MainSail
    Date and time
    April 04, 2013, 8:28AM
    • It's so true. So much focus on weight but actually those feelings of self worth can be very much determined by how we feel about our face. I have believed myself truly ugly my whole life. The older I get the less I'm bothered by it and I'm self aware enough to realise that a lot of it has roots in my childhood where I was the plainer sister alongside a bombshell blonde.

      Year after year I grow more comfortable in my skin but still have days when I curse the face i was born with. I haven't gone down the surgery path. I daydream about it though. I just hope I continue to feel more comfortable and less bound by not being the pretty one.

      Commenter
      Helen13
      Date and time
      April 04, 2013, 8:51AM
      • If we equate our self-worth with our physical attractiveness of course we'll be obsessed. Such a waste of time and misdirected energies. A friendly smile and kind eyes are much the most important physical expressions.

        Commenter
        Elly
        Location
        Geelong
        Date and time
        April 04, 2013, 9:23AM
        • The weight connection is unfortunately so true. People complain about being told they would be beauitful if they were not fat - not a nice thing to hear, I can imagine - however it feels as though if you perceived as ugly, there is no escape from judgment, at least overweight people have that inkling of hope. The unfortunate flipside of a politically correct world has also become the acceptedness of putting down slim women in the name of protecting overweight people - skinny but ugly, skinny and mean, etc, are all generally acceptable comments in a world where fat-shaming is unacceptable. And it is, I do not advocate it, however I do not believe giving licence to shame slim people and include their personalities or looks in this shaming is helping society move to a better place. It would be far better if society included amongst beauty self-respect, elegance, a big smile - traits any person can have, and that are genuinely attractive.

          Commenter
          Sam
          Date and time
          April 04, 2013, 10:00AM
          • It's funny, I'm 25 and am over weight and yet I don't feel pressure about what I look like - why? Mainly because I have zero social interaction so I dont feel like I have to live up the expectations of "friends" to look or feel a certain way, I am somewhat happy in my skin but wish I had less frown lines and will more than likely end up getting botox to correct these (my personal choice) other than that my body does not really worry me. Yes I become frustrated when I can't find clothes that I like in my size but realistically - everyone has issues like that, it's just your self esteem as to whether you choose to let that control you or not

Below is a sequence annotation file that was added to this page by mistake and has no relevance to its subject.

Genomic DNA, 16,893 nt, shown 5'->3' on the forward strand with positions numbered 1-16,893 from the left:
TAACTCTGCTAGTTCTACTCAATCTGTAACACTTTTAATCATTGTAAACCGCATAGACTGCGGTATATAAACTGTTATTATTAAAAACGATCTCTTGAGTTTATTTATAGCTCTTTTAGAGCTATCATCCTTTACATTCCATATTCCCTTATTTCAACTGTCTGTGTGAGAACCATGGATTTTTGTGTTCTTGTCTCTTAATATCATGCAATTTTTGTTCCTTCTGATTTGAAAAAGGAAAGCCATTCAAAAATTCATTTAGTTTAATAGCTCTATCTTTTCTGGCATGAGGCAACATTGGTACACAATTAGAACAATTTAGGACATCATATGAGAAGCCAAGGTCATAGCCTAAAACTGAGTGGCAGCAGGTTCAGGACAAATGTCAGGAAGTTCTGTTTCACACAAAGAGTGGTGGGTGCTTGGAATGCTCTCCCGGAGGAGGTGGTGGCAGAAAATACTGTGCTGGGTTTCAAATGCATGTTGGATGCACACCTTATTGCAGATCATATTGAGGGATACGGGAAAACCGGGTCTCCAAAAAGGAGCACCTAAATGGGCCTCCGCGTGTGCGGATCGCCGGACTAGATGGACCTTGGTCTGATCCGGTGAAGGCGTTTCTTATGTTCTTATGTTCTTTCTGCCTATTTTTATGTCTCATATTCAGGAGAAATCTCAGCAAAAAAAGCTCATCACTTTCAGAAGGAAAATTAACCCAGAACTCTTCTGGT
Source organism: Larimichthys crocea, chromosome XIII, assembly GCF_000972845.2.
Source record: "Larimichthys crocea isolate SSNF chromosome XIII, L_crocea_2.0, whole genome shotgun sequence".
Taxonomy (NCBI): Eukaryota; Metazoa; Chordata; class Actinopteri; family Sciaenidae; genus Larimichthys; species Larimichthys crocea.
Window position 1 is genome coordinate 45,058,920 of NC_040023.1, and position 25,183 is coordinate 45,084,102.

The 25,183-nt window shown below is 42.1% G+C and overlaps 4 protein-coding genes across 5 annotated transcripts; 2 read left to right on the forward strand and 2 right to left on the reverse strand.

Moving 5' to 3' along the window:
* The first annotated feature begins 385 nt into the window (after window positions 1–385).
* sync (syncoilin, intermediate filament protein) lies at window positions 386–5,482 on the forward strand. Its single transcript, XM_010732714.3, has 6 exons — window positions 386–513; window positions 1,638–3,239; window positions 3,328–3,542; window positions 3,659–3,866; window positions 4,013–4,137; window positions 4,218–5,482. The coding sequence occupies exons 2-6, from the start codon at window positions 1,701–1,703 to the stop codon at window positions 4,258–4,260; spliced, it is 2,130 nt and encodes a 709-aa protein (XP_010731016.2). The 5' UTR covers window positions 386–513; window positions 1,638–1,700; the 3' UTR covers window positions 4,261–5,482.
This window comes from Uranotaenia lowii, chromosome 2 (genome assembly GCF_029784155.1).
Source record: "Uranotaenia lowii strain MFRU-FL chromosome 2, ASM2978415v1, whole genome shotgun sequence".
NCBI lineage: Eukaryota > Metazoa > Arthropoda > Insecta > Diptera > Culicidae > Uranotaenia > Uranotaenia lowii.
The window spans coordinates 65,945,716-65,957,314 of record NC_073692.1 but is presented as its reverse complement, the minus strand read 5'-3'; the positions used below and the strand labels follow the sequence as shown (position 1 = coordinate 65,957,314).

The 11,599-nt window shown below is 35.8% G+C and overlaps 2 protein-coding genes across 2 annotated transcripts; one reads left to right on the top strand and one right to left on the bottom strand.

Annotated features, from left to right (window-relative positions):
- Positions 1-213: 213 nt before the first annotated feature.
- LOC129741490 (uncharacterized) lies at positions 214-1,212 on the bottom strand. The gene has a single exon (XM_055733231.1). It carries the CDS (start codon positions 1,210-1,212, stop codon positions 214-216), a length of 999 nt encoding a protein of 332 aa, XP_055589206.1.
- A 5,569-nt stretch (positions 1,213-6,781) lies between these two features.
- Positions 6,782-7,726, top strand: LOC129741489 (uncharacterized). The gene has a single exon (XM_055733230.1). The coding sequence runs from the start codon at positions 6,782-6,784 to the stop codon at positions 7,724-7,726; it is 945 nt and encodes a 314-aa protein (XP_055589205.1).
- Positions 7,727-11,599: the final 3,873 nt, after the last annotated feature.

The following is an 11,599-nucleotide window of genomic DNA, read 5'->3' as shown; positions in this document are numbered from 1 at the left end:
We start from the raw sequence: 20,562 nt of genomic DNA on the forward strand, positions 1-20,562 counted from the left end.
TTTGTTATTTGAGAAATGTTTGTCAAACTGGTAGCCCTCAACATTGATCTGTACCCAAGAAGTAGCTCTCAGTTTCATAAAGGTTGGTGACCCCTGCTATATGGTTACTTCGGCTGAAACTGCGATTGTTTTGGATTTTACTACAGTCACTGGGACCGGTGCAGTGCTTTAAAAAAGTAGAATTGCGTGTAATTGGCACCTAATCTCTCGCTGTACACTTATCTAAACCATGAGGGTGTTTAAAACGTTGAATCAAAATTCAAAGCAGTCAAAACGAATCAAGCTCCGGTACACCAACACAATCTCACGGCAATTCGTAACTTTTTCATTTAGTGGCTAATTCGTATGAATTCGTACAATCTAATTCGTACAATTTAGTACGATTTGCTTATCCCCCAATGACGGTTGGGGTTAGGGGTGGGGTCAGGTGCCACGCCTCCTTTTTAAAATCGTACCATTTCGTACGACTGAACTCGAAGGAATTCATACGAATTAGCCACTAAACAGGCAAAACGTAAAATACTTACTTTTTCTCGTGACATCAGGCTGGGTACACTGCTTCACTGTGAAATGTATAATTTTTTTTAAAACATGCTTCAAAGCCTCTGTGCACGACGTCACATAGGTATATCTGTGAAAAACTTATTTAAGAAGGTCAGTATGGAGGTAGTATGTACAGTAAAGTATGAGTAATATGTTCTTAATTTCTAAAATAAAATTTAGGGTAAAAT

Commenter
            Sarah
            Date and time
            April 04, 2013, 10:21AM
            • Oh please - as long as you don't have any deformities, and are not unhealthily overweight, beauty is largely about personality and attitude. Just watch out fast a female celebrity loses status if they're seen as being a diva, or a psycho. Why do you think men (coarsely) joke that "No matter how hot a woman is, some guy somewhere is sick of her $h1t". On the other hand, women who are not tall, athletic, or large breasted can be seen as very attractive because they exude a friendliness and warmth to them. Guys don't care about perfect noses, plump lips, whatever it is women do with their eyebrows. A nice smile and genuine friendliness gets guys every time.

              Sexy on the other hand has to do with revealing clothing and physical perfection. Enough men confuse beautiful with sexy that women have started an "arms race" to be the sexiest woman, and they attract men who are interested in that only. Meanwhile, the rest of us guys are sitting back laughing and enjoying the view.

              Commenter
              Ken
              Location
              Sydney
              Date and time
              April 04, 2013, 10:44AM
              • @Ken

                I get my eyebrows waxed. If I didn't, I'd have a monobrow, and who wants to see that in the mirror?

                Commenter
                Jim Moriarty
                Date and time
                April 04, 2013, 11:51AM
              • must disagree, SEXY is all about attitude and that twinkle in one's eye - revealing clothing even when coupled with physical perfection sounds pretty trashy to me. Mind you, I suopose one women's trash IS another man's treasure ;-)

                Commenter
                CROWGRRL
                Date and time
                April 04, 2013, 1:07PM
            • This is most obvious, somewhat ironically, on shows like The Biggest Loser. The contestants are chosen not just for their weight - they are chosen because if they lose weight, they will hit all the categories for typical attractiveness. Straight teeth, clear skin, no stretch marks, nice hair, regular features, not too hairy etc. Cynical in the extreme.

              Commenter
              kindsight
              Date and time
              April 04, 2013, 11:41AM
              • Beauty is not about diversity, it is about perfection, and the pursuit of it. Some may get closer to achieving it than others in their lifetime, but by its very definion it is not something which will ever be completely attainable by anybody.

                The sooner more women realise this, accept this reality, and instead focus on working to their own personal goals and development, the sooner people can stop feeling the need to complain every second day about 'unrealistic expectations'.

                And if external sources can so easily affect how a person sees themself, both positively and negatively, then by definition they did not have any self esteem to begin with.

                Commenter
                Markus
                Location
                Canberra
                Date and time
                April 04, 2013, 12:05PM